Roman Imperial coin, silver, AR denarius. Struck during the reign of the emperor Hadrian (Publius Aelius Hadrianus Augustus) in Rome, 132-134 C.E. The bare head of Hadrian faces right in profile, on obverse with the inscriptions "HADRIANVS AUGUSTUS" on left and right of image. On reverse, the seated and veiled figure of Pietas (the goddess and personification of a respectful and faithful attachment to gods, country, and family) faces left with a patera in her right hand and a transverse specter in her right with the inscriptions "PIETAS AVG COS III P P" surrounding image. Obverse and reverse slightly off struck.
Date range: 132-134 C.E.
Remarks: Born in 76 C.E., he was placed under the care of guardians, one of whom was the future emperor Trajan. He soon embarked upon a military career and in 100 C.E. he married Trajan's grand-niece, Sabina. He was appointed governor of Syria during Trajan's Parthian war and was adopted by the emperor shortly before the latter's death. Much of Hadrian's reign was spent in visiting the provinces of his vast empire, and he greatly improved the defenses of the frontiers. He was best known in this country as the builder of the great wall from Tyne to the Solway: much of this immense work is still to be seen. There is little doubt that he was one of the most capable emperors who ever occupied the throne and he devoted his whole life to the improvement of the state. His rule was firm and humane and he was also a patron of the arts. He died at Baiae on July 10th, 138 C.E., after a long illness. Hadrian's coins were minted in Rome, Asia Minor, and possibly Ephesus, Sardes, Smyrna and other mints.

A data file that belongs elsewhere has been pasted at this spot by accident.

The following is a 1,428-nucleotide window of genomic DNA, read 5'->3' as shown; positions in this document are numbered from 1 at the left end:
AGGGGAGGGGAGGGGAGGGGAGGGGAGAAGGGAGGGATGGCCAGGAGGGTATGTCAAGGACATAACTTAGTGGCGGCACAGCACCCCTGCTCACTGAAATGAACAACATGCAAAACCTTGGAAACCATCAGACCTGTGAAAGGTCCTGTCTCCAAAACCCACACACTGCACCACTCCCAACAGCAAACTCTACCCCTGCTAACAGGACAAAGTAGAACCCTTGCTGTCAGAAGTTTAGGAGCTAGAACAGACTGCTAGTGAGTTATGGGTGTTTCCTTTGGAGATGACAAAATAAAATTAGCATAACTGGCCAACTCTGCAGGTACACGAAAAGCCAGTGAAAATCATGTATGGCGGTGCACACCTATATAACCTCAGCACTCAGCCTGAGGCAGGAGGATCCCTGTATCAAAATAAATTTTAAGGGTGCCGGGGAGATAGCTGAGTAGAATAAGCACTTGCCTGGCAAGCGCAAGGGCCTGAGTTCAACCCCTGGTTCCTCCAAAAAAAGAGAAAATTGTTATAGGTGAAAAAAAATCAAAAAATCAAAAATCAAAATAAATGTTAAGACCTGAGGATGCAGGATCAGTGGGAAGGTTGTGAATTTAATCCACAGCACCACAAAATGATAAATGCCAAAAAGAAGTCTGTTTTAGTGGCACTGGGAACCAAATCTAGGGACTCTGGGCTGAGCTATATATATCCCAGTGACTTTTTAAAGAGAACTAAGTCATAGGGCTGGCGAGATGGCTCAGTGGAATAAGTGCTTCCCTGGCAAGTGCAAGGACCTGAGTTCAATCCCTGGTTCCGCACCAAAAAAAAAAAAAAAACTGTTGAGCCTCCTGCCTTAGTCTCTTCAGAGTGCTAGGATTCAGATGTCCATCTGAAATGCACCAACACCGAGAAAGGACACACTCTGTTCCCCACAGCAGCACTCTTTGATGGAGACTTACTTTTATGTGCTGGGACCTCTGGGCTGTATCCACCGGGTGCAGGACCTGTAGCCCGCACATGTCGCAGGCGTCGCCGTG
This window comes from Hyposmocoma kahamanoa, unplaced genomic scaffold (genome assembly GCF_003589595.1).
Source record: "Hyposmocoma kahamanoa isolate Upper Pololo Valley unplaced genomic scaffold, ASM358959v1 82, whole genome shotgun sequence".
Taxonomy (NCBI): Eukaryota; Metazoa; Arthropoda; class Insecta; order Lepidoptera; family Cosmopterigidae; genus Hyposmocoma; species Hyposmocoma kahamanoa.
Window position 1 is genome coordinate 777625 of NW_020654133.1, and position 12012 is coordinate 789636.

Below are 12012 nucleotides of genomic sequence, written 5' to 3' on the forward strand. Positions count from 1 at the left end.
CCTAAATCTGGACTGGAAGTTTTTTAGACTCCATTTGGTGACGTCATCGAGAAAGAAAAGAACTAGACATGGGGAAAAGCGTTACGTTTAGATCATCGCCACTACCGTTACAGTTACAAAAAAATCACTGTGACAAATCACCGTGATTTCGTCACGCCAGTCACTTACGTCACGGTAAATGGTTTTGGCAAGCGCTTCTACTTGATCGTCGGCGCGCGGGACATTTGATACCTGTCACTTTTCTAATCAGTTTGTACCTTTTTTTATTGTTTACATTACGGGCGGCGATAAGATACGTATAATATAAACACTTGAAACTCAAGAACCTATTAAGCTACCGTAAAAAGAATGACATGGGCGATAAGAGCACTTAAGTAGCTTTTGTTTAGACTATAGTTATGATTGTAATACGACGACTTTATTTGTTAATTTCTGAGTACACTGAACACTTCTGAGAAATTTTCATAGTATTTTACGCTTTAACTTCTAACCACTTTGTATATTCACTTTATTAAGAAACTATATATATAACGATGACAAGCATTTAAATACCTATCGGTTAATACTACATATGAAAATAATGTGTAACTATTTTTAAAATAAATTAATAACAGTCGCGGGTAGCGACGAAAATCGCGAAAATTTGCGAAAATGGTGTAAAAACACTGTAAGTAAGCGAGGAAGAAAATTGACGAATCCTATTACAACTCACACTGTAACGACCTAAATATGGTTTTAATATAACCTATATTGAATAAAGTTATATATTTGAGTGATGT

Reference: David Sear, "Roman Coins and Their Values" , London 2002 (Vol II), #3515, pg 148; see also Harold Mattingly, Coins of the Roman Empire in the British Museum, III, p. 312, Pl. 58, no. 9.
|Credit line||Gift of Arthur G. and Roswitha Haas|